Chinese ride-sharing company Didi Chuxing has suspended its ride-sharing service in Taiwan after being fined NT$181 million (US$6.18 million) by the Directorate-General of Highways (DGH) for breaching the Highway Act (公路法).
The company in February introduced two types of service in Taiwan: One offered legal taxi drivers a taxi-hailing platform, while the other recruited unlicensed cab drivers for a ride-sharing service.
The DGH said it deemed Didi’s ride-sharing service to be illegal, because passengers sharing the ride not only had to pay for gasoline and toll fees, but also costs related to the depreciation of the vehicle.
Ride sharing is allowed for commuters as well as for travelers, but legally, the vehicle used must not carry passengers more than two times per day, the highway authority said, adding that ride-sharing passengers only need to pay for the gasoline and freeway toll fees and must not be asked pay costs related to the depreciation of the vehicle.
Drivers offering ride-sharing services would be considered to be taxi business operators if they carry passengers more than two times per day, therefore making Didi an illegal taxi service, the DGH said.
The DGH on March 22 issued nine tickets totaling NT$181 million to LEDI Technology Co, Didi’s authorized franchisee in Taiwan, the DGH said.
The Legislative Yuan last year passed an amendment to the Highway Act, which raised the fines for illegal taxi operators from NT$100,000 to NT$25 million.
The amendment was proposed following repeated breaches of the act by Uber, which was also deemed an illegal taxi operator.
“We have chosen to represent the world’s largest transportation platform with the intention of making the taxi business run more efficiently and offering better service to members of the public,” LEDI said, adding that it has received encouragement from many taxi drivers, passengers and ride-sharing drivers in the past few months.
“The value of ride sharing in Taiwan has been questioned by many as it has been abused by some who have turned it into an illegal business. It was never our intention to subvert the existing taxi industry.” LEDI said. “To avoid confusion for our ride-sharing service users, we will suspend our service starting from 6pm on Friday while we communicate with the administrative authority.”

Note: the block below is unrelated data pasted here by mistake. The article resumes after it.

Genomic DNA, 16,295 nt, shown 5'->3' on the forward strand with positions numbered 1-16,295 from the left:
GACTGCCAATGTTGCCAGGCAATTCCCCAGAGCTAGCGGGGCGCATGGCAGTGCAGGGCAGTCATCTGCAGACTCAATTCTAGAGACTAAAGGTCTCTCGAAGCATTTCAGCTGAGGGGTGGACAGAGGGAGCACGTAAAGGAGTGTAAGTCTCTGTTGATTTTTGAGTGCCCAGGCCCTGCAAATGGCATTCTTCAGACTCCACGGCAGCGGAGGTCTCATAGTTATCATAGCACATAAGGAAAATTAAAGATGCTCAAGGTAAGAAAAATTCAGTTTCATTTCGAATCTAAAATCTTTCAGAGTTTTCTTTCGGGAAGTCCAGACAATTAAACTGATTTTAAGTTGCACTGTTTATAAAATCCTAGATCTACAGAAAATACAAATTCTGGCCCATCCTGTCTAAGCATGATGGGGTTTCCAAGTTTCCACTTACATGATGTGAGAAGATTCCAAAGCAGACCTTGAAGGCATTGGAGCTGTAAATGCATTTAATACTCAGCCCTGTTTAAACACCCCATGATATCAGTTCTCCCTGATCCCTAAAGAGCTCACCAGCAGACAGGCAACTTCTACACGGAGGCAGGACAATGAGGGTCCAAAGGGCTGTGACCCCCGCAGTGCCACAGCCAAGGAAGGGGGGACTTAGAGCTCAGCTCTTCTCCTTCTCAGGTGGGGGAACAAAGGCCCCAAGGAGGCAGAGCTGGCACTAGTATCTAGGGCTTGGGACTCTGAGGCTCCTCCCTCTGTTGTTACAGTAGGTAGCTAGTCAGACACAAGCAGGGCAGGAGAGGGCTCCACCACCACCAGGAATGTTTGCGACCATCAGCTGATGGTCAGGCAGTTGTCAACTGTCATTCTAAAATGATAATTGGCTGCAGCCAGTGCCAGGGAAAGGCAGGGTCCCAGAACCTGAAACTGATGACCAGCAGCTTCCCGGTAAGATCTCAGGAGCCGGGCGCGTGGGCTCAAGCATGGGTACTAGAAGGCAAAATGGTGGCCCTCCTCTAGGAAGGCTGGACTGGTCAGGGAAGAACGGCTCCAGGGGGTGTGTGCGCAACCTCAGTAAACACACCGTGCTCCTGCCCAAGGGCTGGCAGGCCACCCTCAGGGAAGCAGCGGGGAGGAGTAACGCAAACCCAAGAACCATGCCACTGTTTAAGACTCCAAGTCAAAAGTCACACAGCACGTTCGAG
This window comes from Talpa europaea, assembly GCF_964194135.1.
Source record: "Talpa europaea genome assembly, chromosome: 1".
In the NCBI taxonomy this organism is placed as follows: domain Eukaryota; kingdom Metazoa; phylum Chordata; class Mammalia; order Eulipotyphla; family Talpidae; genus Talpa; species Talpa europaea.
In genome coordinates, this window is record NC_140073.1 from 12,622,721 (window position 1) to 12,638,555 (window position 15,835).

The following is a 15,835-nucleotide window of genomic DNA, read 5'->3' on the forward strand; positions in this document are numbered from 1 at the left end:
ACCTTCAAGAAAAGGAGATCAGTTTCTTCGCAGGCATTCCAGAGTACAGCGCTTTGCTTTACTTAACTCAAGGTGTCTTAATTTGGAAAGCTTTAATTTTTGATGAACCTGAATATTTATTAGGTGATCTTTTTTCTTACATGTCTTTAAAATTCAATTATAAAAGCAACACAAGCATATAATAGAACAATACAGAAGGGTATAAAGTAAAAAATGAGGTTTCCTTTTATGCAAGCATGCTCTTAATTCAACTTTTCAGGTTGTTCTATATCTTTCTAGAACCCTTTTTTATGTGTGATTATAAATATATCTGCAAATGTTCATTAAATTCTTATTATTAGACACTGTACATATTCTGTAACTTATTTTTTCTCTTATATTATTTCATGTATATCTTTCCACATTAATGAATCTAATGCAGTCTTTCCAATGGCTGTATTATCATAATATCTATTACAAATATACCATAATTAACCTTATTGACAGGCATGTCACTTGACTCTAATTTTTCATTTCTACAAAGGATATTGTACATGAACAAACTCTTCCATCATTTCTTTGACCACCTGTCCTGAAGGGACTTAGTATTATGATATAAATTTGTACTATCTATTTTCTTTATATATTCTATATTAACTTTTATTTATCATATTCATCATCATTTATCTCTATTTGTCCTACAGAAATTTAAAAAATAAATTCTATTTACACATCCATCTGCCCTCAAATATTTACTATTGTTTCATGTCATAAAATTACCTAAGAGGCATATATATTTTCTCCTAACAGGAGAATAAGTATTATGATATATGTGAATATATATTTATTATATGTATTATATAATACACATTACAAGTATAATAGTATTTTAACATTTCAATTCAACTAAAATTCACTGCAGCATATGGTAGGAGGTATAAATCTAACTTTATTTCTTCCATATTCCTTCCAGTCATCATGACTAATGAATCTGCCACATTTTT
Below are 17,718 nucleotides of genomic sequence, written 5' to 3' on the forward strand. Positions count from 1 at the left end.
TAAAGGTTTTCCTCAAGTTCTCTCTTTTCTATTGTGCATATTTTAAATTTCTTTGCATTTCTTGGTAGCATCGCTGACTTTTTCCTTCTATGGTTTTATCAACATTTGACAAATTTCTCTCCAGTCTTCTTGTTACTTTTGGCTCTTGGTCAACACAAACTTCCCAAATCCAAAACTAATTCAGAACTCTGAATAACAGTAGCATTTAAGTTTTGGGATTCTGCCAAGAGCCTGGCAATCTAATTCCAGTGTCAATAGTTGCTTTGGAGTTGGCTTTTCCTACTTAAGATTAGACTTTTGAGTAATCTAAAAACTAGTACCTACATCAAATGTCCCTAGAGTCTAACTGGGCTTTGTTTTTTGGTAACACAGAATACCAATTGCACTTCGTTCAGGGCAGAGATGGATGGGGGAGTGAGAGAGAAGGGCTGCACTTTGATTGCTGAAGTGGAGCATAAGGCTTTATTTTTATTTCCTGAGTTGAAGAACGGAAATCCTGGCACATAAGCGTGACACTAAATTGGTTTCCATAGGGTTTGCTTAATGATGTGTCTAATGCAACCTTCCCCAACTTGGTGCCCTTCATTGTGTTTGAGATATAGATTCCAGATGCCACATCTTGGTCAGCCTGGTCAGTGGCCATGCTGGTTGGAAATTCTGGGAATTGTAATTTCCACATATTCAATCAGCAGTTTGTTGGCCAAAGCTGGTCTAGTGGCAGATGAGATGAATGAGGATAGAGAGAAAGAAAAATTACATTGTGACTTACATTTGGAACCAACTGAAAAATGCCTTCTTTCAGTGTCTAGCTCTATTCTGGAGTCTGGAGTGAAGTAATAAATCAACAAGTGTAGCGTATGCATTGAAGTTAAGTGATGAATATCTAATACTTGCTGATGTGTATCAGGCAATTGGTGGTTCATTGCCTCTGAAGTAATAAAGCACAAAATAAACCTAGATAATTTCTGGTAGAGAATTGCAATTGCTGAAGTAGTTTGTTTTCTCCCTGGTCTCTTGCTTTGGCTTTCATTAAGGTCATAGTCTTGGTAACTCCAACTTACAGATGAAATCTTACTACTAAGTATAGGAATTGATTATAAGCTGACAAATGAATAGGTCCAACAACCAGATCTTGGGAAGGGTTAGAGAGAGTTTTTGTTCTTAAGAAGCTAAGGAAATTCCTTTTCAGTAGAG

LEDI has received the fines from the DGH and is preparing to present its case on the alleged violations, the company said, adding that it would resume its ride-sharing service after all legal issues have been resolved.
‘CROCODILE TEARS’: The Taiwan Statebuilding Party said the Kaohsiung mayor was only apologizing after a poll revealed that 45% of the city’s residents favored a recall Kaohsiung Mayor Han Kuo-yu (韓國瑜) at a city council session yesterday apologized for taking three months off last year to campaign for January’s presidential election. Han said that he was now prioritizing municipal affairs and was focused primarily on preventing the spread of COVID-19. He was “doing two days’ work each day” to make up for time lost, he said. Han on May 5 attended a city council session for the first time in 201 days, giving a report on pandemic response measures. At yesterday’s session, Han said the Kaohsiung City Government would be injecting NT$50 million (US$1.67 million) into the
Taipei City Councilor Wu Pei-yi (吳沛憶) on Saturday urged the Taipei Department of Cultural Affairs to designate the Japanese colonial-era Showa Building (昭和樓) a cultural heritage site to protect it from being demolished. Wu made the remarks after the department on Tuesday last week visited the building to evaluate it for preservation, a standard procedure before a public building that is more than 50 years old is razed. The Showa Building, on Zhongxiao E Road Sec 2, was a rare kind of office building when it was constructed in 1942, Wu said. The three-story building was built with reinforced concrete and has European-style
A proposal by the Taiwan Railways Administration (TRA) to permanently ban sitting in Taipei Railway Station’s main hall has received a mixed reaction online, with some social media users vowing to launch a sit-in at the station. Gatherings at the hall have been prohibited since Feb. 29 in accordance with the Central Epidemic Command Center’s policy of reducing crowd sizes in public places. A Facebook user organizing the sit-in said that the hall is a public space and there is no legitimate reason to ban sitting on the floor. He said he suspected that the proposal was made due to business considerations and
Chinese over-the-top (OTT) service provider iQiyi cannot register as a provider in Taiwan after the Mainland Affairs Council declared it to be an illegal service, the National Communications Commission (NCC) said yesterday. Both iQiyi and WeTV were deemed to be illegal Chinese OTT operators in an interdepartmental meeting on Friday last week, officials said, adding that this prohibits them from marketing their services in Taiwan or seeking subscribers. The government plans to block a local server that iQiyi has been using to transmit content to domestic audiences, which would disrupt its content transmission. OTT Entertainment Ltd, which is enlisted by iQiyi to